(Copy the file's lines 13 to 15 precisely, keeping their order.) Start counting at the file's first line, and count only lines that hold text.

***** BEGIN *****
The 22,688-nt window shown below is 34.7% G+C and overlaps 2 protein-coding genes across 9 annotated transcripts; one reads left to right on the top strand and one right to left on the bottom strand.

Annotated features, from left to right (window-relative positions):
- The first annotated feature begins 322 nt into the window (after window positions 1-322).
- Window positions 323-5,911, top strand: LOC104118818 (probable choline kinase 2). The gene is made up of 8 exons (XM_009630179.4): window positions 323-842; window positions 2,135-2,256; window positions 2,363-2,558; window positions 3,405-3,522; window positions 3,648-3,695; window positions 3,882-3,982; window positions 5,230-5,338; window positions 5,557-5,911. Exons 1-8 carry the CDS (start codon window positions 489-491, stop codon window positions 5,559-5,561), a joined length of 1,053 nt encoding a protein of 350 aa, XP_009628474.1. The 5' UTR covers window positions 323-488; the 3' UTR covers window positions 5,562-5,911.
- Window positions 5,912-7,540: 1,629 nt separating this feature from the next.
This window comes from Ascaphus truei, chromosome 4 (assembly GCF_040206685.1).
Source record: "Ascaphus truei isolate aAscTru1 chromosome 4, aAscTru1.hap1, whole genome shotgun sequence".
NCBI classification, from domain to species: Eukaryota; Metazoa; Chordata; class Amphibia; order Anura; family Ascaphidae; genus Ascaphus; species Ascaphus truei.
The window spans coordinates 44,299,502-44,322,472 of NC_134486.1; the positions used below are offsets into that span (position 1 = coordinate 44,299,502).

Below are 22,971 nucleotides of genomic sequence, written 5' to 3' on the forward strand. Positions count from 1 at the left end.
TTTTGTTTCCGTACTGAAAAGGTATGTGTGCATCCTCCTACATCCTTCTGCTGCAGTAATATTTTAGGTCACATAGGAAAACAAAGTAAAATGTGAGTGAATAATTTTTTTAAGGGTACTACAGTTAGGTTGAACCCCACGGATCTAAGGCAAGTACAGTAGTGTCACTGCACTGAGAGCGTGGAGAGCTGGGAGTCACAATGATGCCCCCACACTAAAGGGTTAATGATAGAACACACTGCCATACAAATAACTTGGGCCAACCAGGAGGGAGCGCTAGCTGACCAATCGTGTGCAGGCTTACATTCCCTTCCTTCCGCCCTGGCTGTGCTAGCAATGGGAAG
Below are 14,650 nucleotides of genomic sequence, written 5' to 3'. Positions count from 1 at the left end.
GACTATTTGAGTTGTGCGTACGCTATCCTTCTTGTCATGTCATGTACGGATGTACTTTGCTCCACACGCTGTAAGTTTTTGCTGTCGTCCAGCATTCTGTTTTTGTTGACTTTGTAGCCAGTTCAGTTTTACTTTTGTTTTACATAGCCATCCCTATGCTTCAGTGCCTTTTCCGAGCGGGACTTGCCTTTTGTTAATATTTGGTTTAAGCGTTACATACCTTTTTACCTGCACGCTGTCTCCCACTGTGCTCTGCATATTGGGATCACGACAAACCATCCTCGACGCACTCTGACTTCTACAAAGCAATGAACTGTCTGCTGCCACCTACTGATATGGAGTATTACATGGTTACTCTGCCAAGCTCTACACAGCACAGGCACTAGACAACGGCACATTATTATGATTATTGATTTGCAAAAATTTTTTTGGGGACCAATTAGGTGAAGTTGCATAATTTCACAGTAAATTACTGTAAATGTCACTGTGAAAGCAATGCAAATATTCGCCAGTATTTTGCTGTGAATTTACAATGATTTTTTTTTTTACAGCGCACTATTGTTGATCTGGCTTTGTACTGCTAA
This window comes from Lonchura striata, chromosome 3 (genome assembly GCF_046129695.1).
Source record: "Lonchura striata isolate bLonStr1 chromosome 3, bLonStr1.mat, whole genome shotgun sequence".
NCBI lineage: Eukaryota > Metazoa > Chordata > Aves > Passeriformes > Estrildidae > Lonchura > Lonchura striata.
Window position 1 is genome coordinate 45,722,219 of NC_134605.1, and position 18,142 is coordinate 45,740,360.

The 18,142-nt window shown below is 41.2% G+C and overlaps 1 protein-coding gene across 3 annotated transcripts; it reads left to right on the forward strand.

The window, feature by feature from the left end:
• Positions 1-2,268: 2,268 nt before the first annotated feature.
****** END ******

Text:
GACTATTTGAGTTGTGCGTACGCTATCCTTCTTGTCATGTCATGTACGGATGTACTTTGCTCCACACGCTGTAAGTTTTTGCTGTCGTCCAGCATTCTGTTTTTGTTGACTTTGTAGCCAGTTCAGTTTTACTTTTGTTTTACATAGCCATCCCTATGCTTCAGTGCCTTTTCCGAGCGGGACTTGCCTTTTGTTAATATTTGGTTTAAGCGTTACATACCTTTTTACCTGCACGCTGTCTCCCACTGTGCTCTGCATATTGGGATCACGACAAACCATCCTCGACGCACTCTGACTTCTACAAAGCAATGAACTGTCTGCTGCCACCTACTGATATGGAGTATTACATGGTTACTCTGCCAAGCTCTACACAGCACAGGCACTAGACAACGGCACATTATTATGATTATTGATTTGCAAAAATTTTTTTGGGGACCAATTAGGTGAAGTTGCATAATTTCACAGTAAATTACTGTAAATGTCACTGTGAAAGCAATGCAAATATTCGCCAGTATTTTGCTGTGAATTTACAATGATTTTTTTTTTTACAGCGCACTATTGTTGATCTGGCTTTGTACTGCTAA
This window comes from Lonchura striata, chromosome 3 (genome assembly GCF_046129695.1).
Source record: "Lonchura striata isolate bLonStr1 chromosome 3, bLonStr1.mat, whole genome shotgun sequence".